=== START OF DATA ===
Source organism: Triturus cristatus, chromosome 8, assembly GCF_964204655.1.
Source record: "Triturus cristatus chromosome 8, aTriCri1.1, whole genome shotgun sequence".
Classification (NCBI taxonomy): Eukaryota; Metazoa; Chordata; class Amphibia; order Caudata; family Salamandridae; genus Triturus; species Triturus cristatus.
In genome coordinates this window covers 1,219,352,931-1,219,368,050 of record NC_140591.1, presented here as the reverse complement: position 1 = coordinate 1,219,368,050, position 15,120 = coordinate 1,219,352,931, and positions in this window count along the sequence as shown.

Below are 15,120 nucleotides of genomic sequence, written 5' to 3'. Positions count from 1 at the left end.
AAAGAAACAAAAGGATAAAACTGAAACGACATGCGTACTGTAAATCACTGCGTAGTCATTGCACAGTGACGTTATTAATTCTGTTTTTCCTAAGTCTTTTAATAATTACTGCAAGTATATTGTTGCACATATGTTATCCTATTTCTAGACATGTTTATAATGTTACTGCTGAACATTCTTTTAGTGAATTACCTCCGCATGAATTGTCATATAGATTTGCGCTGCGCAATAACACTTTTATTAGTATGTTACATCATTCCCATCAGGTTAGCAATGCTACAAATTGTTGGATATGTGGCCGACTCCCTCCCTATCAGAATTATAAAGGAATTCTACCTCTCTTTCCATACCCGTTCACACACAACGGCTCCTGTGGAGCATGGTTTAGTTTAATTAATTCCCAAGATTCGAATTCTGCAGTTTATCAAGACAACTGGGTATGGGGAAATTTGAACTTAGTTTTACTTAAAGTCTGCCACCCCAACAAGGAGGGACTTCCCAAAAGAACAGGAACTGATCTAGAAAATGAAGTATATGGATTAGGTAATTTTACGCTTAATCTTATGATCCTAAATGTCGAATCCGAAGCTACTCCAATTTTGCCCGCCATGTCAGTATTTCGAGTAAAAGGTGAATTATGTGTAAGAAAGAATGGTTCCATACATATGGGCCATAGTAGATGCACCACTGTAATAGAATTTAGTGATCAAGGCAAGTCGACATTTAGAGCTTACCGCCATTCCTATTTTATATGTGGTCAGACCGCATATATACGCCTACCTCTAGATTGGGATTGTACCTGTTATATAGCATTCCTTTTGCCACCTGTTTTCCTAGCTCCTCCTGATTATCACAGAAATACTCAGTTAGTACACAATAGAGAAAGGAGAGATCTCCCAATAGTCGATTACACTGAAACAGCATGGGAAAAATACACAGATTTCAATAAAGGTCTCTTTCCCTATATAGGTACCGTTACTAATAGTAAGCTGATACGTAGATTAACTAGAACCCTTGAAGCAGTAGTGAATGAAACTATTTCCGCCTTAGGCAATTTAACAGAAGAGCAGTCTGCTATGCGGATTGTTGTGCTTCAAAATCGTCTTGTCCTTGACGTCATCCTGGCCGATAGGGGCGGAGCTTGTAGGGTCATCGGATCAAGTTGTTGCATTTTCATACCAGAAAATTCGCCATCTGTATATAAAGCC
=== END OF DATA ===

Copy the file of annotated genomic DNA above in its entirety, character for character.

Source organism: Triturus cristatus, chromosome 8, assembly GCF_964204655.1.
Source record: "Triturus cristatus chromosome 8, aTriCri1.1, whole genome shotgun sequence".
Classification (NCBI taxonomy): Eukaryota; Metazoa; Chordata; class Amphibia; order Caudata; family Salamandridae; genus Triturus; species Triturus cristatus.
In genome coordinates this window covers 1,219,352,931-1,219,368,050 of record NC_140591.1, presented here as the reverse complement: position 1 = coordinate 1,219,368,050, position 15,120 = coordinate 1,219,352,931, and positions in this window count along the sequence as shown.

Below are 15,120 nucleotides of genomic sequence, written 5' to 3'. Positions count from 1 at the left end.
AAAGAAACAAAAGGATAAAACTGAAACGACATGCGTACTGTAAATCACTGCGTAGTCATTGCACAGTGACGTTATTAATTCTGTTTTTCCTAAGTCTTTTAATAATTACTGCAAGTATATTGTTGCACATATGTTATCCTATTTCTAGACATGTTTATAATGTTACTGCTGAACATTCTTTTAGTGAATTACCTCCGCATGAATTGTCATATAGATTTGCGCTGCGCAATAACACTTTTATTAGTATGTTACATCATTCCCATCAGGTTAGCAATGCTACAAATTGTTGGATATGTGGCCGACTCCCTCCCTATCAGAATTATAAAGGAATTCTACCTCTCTTTCCATACCCGTTCACACACAACGGCTCCTGTGGAGCATGGTTTAGTTTAATTAATTCCCAAGATTCGAATTCTGCAGTTTATCAAGACAACTGGGTATGGGGAAATTTGAACTTAGTTTTACTTAAAGTCTGCCACCCCAACAAGGAGGGACTTCCCAAAAGAACAGGAACTGATCTAGAAAATGAAGTATATGGATTAGGTAATTTTACGCTTAATCTTATGATCCTAAATGTCGAATCCGAAGCTACTCCAATTTTGCCCGCCATGTCAGTATTTCGAGTAAAAGGTGAATTATGTGTAAGAAAGAATGGTTCCATACATATGGGCCATAGTAGATGCACCACTGTAATAGAATTTAGTGATCAAGGCAAGTCGACATTTAGAGCTTACCGCCATTCCTATTTTATATGTGGTCAGACCGCATATATACGCCTACCTCTAGATTGGGATTGTACCTGTTATATAGCATTCCTTTTGCCACCTGTTTTCCTAGCTCCTCCTGATTATCACAGAAATACTCAGTTAGTACACAATAGAGAAAGGAGAGATCTCCCAATAGTCGATTACACTGAAACAGCATGGGAAAAATACACAGATTTCAATAAAGGTCTCTTTCCCTATATAGGTACCGTTACTAATAGTAAGCTGATACGTAGATTAACTAGAACCCTTGAAGCAGTAGTGAATGAAACTATTTCCGCCTTAGGCAATTTAACAGAAGAGCAGTCTGCTATGCGGATTGTTGTGCTTCAAAATCGTCTTGTCCTTGACGTCATCCTGGCCGATAGGGGCGGAGCTTGTAGGGTCATCGGATCAAGTTGTTGCATTTTCATACCAGAAAATTCGCCATCTGTATATAAAGCC